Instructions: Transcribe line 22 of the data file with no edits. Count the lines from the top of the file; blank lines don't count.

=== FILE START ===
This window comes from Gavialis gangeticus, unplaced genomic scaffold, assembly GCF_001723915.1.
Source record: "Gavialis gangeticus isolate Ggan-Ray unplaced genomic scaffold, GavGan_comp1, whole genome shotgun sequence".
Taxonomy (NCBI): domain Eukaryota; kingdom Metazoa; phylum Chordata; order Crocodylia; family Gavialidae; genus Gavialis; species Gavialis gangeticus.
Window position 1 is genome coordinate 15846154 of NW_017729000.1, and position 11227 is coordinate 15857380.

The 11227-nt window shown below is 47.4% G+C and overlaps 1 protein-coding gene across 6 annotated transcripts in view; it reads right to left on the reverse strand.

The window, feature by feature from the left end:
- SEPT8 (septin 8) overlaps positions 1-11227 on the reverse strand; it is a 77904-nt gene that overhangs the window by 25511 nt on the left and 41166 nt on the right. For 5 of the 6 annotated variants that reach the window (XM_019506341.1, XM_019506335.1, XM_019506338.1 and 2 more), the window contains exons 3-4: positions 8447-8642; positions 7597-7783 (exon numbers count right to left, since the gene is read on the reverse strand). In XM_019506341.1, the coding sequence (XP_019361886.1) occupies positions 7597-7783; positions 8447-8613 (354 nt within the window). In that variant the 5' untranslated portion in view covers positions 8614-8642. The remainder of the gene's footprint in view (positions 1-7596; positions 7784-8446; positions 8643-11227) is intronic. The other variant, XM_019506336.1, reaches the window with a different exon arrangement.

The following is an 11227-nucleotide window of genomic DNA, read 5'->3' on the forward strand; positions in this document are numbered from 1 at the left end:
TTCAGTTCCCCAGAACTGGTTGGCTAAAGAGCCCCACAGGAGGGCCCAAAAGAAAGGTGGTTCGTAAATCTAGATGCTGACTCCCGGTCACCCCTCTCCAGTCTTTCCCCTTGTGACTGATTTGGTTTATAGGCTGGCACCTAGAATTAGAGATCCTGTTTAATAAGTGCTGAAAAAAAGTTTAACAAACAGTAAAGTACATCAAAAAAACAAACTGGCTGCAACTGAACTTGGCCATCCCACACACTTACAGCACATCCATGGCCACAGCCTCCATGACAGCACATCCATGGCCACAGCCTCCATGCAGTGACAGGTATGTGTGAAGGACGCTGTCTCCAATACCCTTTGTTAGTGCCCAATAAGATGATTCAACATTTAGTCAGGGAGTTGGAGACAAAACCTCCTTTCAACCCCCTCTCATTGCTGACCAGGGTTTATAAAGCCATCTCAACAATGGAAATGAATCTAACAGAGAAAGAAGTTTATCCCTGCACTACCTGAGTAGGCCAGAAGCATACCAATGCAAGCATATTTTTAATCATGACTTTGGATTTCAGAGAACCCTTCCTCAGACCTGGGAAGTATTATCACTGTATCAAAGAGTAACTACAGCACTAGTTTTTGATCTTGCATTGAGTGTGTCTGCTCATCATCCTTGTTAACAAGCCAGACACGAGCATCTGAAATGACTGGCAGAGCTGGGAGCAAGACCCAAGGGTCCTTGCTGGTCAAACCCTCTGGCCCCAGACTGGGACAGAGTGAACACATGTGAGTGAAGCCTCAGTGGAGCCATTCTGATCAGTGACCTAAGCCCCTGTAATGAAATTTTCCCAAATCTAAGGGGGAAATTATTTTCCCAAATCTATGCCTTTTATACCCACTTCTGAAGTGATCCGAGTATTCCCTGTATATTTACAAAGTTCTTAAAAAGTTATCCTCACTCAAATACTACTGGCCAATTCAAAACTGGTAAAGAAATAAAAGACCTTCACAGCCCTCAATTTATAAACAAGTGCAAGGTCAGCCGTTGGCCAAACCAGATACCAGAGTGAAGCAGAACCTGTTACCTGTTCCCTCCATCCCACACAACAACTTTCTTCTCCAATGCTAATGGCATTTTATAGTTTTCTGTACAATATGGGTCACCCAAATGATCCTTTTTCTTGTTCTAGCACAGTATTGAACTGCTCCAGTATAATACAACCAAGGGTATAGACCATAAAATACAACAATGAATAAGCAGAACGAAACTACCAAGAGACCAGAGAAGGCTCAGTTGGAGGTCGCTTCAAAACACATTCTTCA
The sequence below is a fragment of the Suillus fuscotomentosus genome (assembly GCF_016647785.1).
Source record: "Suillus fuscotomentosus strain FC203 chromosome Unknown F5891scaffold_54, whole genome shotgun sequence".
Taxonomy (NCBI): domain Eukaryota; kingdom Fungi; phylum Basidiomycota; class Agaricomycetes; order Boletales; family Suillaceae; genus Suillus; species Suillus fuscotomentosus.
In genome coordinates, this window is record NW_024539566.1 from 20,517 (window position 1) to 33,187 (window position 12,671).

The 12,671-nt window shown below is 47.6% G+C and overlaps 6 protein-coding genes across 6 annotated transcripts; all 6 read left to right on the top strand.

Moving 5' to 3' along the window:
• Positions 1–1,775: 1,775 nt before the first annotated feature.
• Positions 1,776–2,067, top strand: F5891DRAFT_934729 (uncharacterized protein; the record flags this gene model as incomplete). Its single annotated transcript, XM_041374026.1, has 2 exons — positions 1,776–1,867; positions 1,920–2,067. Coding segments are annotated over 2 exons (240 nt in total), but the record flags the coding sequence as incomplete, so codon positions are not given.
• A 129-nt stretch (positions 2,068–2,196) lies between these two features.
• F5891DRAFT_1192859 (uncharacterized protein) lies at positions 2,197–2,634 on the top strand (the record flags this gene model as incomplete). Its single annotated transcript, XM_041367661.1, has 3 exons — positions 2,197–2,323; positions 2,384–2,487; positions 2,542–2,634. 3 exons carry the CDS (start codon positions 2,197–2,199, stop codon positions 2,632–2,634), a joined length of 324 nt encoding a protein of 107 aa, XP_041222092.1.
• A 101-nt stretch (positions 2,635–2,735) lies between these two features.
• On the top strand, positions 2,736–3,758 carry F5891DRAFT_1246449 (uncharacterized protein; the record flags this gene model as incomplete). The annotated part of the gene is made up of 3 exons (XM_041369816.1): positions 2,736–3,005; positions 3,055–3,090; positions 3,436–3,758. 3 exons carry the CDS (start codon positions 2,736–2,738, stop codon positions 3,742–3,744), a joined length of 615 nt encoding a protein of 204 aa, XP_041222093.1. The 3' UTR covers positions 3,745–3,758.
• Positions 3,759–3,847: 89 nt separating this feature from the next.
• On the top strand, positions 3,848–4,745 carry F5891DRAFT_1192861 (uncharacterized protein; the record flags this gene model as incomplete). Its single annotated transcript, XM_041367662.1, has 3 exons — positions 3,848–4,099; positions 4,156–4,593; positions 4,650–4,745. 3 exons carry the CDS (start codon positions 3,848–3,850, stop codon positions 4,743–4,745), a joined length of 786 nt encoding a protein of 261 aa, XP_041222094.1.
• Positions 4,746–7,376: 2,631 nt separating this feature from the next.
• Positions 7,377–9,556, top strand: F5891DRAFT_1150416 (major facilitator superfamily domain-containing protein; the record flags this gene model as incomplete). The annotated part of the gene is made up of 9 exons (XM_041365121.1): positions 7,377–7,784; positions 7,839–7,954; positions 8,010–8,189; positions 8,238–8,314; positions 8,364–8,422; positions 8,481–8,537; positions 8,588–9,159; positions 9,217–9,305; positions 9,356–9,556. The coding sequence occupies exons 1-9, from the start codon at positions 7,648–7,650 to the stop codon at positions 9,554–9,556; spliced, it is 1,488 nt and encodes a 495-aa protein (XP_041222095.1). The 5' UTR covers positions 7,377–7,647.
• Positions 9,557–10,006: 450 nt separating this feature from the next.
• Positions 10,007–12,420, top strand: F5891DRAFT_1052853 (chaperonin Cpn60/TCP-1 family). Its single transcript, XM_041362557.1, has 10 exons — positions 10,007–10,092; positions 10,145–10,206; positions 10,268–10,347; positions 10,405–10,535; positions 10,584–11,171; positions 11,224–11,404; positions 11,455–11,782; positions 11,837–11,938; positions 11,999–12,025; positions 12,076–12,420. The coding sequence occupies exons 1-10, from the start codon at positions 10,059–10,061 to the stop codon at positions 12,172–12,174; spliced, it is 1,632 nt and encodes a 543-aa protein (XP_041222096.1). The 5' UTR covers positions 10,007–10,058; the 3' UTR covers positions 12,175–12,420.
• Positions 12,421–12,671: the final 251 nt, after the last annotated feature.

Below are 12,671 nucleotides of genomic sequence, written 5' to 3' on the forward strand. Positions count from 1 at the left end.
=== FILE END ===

• Positions 3,759–3,847: 89 nt separating this feature from the next.